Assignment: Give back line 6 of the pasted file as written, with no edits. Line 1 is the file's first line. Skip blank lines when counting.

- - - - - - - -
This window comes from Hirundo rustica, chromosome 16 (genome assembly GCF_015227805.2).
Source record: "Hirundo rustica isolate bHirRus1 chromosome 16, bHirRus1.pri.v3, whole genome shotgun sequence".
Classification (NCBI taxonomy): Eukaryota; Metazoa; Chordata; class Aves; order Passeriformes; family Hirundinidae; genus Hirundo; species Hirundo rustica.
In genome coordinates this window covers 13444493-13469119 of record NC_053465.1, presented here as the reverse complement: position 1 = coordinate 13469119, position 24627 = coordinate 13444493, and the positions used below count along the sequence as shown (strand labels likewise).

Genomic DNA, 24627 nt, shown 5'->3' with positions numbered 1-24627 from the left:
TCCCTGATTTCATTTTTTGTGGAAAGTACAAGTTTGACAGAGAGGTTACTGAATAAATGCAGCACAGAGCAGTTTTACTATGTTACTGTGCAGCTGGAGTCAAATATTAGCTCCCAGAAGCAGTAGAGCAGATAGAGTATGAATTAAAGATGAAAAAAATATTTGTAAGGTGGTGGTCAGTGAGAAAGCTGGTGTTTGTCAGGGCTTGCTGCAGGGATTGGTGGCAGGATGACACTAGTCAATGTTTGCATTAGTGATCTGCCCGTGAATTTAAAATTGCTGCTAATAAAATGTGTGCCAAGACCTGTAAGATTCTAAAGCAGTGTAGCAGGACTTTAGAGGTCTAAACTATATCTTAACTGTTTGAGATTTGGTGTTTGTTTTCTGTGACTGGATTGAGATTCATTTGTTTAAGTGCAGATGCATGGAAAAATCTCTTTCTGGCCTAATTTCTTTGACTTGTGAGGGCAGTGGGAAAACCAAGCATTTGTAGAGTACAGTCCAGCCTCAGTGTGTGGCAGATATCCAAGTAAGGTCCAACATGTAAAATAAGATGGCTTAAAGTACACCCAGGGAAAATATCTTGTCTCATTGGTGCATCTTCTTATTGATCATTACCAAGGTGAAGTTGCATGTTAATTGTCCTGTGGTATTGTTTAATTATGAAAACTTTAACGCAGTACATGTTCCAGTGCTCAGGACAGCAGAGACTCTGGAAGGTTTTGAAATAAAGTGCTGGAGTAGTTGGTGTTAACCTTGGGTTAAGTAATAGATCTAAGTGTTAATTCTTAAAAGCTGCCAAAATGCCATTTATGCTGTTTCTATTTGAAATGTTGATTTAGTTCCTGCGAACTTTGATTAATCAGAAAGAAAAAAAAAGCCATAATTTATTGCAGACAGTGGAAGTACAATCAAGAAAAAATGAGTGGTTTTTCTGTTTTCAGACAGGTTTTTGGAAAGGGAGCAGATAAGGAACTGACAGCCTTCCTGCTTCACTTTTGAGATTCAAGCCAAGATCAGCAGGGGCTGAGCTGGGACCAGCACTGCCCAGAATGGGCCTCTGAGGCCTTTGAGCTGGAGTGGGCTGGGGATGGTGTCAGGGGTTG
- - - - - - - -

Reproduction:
TCCCTGATTTCATTTTTTGTGGAAAGTACAAGTTTGACAGAGAGGTTACTGAATAAATGCAGCACAGAGCAGTTTTACTATGTTACTGTGCAGCTGGAGTCAAATATTAGCTCCCAGAAGCAGTAGAGCAGATAGAGTATGAATTAAAGATGAAAAAAATATTTGTAAGGTGGTGGTCAGTGAGAAAGCTGGTGTTTGTCAGGGCTTGCTGCAGGGATTGGTGGCAGGATGACACTAGTCAATGTTTGCATTAGTGATCTGCCCGTGAATTTAAAATTGCTGCTAATAAAATGTGTGCCAAGACCTGTAAGATTCTAAAGCAGTGTAGCAGGACTTTAGAGGTCTAAACTATATCTTAACTGTTTGAGATTTGGTGTTTGTTTTCTGTGACTGGATTGAGATTCATTTGTTTAAGTGCAGATGCATGGAAAAATCTCTTTCTGGCCTAATTTCTTTGACTTGTGAGGGCAGTGGGAAAACCAAGCATTTGTAGAGTACAGTCCAGCCTCAGTGTGTGGCAGATATCCAAGTAAGGTCCAACATGTAAAATAAGATGGCTTAAAGTACACCCAGGGAAAATATCTTGTCTCATTGGTGCATCTTCTTATTGATCATTACCAAGGTGAAGTTGCATGTTAATTGTCCTGTGGTATTGTTTAATTATGAAAACTTTAACGCAGTACATGTTCCAGTGCTCAGGACAGCAGAGACTCTGGAAGGTTTTGAAATAAAGTGCTGGAGTAGTTGGTGTTAACCTTGGGTTAAGTAATAGATCTAAGTGTTAATTCTTAAAAGCTGCCAAAATGCCATTTATGCTGTTTCTATTTGAAATGTTGATTTAGTTCCTGCGAACTTTGATTAATCAGAAAGAAAAAAAAAGCCATAATTTATTGCAGACAGTGGAAGTACAATCAAGAAAAAATGAGTGGTTTTTCTGTTTTCAGACAGGTTTTTGGAAAGGGAGCAGATAAGGAACTGACAGCCTTCCTGCTTCACTTTTGAGATTCAAGCCAAGATCAGCAGGGGCTGAGCTGGGACCAGCACTGCCCAGAATGGGCCTCTGAGGCCTTTGAGCTGGAGTGGGCTGGGGATGGTGTCAGGGGTTG